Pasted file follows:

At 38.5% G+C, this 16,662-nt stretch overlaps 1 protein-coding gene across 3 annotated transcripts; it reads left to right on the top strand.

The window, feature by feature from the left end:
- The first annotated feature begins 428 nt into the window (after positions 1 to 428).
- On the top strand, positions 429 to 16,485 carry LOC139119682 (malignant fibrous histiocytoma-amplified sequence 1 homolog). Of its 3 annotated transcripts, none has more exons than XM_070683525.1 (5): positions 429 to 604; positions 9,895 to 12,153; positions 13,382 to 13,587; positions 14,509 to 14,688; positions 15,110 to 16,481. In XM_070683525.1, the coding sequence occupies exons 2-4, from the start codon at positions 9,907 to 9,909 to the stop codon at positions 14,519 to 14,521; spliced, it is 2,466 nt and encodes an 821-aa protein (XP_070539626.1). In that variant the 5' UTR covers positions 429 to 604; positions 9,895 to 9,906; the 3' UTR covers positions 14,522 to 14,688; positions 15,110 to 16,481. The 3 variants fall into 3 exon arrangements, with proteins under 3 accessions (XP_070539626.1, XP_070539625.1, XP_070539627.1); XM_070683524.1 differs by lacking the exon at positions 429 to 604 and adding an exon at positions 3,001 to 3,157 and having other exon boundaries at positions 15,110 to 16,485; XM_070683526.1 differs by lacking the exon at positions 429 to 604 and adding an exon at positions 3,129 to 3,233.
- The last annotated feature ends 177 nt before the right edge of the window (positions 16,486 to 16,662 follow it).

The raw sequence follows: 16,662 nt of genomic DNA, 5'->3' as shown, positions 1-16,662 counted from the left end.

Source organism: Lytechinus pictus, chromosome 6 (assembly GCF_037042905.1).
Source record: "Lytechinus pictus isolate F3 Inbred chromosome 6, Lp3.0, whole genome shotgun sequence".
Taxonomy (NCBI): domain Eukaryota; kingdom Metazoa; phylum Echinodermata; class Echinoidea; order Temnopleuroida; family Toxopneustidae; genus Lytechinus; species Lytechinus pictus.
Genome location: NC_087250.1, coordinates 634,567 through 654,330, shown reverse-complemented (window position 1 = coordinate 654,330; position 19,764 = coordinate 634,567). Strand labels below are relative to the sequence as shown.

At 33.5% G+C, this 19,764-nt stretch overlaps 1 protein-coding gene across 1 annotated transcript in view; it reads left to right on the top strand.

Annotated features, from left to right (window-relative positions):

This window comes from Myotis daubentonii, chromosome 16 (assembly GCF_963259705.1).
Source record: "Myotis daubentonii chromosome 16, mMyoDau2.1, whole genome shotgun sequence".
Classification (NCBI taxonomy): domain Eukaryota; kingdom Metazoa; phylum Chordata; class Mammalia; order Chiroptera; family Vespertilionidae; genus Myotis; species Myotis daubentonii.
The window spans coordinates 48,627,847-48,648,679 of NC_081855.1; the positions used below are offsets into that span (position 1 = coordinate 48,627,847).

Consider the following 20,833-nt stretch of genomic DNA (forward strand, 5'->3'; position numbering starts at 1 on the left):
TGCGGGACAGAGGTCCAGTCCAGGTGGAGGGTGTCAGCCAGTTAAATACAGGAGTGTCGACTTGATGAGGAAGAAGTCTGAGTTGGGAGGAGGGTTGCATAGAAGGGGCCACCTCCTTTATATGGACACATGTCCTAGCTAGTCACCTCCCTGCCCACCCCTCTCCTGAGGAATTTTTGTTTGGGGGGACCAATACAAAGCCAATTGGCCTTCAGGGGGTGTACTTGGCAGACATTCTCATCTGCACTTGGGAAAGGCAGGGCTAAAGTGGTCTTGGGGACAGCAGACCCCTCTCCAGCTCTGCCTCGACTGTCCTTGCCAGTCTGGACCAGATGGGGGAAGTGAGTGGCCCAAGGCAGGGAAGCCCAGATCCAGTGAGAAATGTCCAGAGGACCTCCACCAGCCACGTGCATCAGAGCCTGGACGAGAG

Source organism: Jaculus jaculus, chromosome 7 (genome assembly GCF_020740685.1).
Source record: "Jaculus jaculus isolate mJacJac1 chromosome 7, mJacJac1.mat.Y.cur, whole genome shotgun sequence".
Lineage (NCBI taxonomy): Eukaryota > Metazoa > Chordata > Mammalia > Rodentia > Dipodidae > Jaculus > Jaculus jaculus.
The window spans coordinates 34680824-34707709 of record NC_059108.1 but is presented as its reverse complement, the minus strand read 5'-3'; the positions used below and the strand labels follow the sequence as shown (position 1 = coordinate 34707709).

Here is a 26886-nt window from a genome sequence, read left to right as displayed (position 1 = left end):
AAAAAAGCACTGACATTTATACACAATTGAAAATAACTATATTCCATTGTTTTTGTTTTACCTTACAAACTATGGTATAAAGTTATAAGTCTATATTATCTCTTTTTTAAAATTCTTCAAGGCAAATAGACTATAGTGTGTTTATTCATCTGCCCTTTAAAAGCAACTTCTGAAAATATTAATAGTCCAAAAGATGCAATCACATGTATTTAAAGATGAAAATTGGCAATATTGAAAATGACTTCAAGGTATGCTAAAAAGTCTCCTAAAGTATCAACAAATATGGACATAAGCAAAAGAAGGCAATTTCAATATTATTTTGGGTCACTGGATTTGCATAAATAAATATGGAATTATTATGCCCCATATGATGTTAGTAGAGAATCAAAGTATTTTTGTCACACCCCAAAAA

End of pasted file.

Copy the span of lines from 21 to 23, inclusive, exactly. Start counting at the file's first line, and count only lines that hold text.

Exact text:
Lineage (NCBI taxonomy): Eukaryota > Metazoa > Chordata > Mammalia > Rodentia > Dipodidae > Jaculus > Jaculus jaculus.
The window spans coordinates 34680824-34707709 of record NC_059108.1 but is presented as its reverse complement, the minus strand read 5'-3'; the positions used below and the strand labels follow the sequence as shown (position 1 = coordinate 34707709).

Here is a 26886-nt window from a genome sequence, read left to right as displayed (position 1 = left end):